Kelvin-Helmholtz Flows Downhill

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Gravity currents carry denser fluids into lighter ones, like cold air drifting under your door in winter or dense fogs flowing downhill in San Francisco. Here, researchers visualize the situation using denser salt water flowing into fresh water. Once the gate separating the two fluids rises, the salt water slides down an artificial slope into the fresh water.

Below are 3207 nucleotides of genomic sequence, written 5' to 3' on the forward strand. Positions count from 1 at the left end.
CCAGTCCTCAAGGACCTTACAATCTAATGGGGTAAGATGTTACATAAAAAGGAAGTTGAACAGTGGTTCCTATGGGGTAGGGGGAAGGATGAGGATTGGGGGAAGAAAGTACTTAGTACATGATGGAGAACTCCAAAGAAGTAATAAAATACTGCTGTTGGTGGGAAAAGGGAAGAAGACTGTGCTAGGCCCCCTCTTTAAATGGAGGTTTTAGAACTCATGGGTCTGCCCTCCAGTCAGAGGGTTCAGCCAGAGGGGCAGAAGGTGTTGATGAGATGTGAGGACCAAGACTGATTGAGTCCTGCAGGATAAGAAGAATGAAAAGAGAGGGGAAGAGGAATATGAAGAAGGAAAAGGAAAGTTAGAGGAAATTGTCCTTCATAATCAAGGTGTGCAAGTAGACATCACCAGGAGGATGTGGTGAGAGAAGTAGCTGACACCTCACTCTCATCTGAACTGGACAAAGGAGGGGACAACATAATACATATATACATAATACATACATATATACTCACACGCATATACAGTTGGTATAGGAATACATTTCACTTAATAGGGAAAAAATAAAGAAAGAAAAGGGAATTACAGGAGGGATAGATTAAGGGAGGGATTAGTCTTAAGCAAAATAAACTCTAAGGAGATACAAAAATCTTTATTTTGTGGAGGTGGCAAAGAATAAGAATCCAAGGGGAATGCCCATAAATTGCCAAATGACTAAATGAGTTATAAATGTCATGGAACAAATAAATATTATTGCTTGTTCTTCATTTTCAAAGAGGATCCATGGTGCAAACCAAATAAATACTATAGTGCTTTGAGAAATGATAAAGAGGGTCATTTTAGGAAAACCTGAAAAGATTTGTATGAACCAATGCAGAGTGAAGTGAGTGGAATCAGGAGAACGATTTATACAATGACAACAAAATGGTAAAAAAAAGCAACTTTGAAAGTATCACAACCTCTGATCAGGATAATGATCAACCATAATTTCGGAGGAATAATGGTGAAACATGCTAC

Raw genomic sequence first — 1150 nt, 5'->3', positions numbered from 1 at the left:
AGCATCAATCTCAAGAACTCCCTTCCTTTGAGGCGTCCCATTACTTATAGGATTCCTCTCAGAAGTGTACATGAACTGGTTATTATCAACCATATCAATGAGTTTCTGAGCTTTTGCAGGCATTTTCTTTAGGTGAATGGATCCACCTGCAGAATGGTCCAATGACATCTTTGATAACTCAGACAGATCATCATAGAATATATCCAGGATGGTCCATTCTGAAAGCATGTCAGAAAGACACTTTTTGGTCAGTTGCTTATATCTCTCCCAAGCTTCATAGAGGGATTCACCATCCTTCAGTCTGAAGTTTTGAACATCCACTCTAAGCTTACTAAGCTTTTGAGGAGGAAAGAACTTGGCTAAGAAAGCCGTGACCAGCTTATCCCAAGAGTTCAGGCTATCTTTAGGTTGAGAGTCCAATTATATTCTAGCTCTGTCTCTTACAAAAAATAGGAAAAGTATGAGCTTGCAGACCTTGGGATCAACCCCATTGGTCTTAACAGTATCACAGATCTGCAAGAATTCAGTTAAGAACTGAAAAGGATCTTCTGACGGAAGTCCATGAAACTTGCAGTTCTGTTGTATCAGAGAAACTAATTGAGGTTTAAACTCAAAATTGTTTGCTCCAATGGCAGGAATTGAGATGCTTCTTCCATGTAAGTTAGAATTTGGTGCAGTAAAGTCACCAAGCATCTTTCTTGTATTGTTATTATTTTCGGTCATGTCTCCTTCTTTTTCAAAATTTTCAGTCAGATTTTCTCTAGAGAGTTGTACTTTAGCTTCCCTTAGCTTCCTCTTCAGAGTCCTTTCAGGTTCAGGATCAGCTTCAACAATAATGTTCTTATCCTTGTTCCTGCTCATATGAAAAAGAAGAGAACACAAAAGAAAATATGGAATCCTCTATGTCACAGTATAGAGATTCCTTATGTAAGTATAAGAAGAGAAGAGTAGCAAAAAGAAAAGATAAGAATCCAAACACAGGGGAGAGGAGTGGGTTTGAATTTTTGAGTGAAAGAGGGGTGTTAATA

Very quickly the flow forms a Kelvin-Helmholtz instability due to the different flow speeds between the two fluids. Kelvin-Helmholtz waves form distinctive swirls and billows that are reminiscent of a cat’s eye. As the swirls rotate, they can flow over one another, and break up into turbulence. (Image and video credit: C. Troy and J. Koseff)

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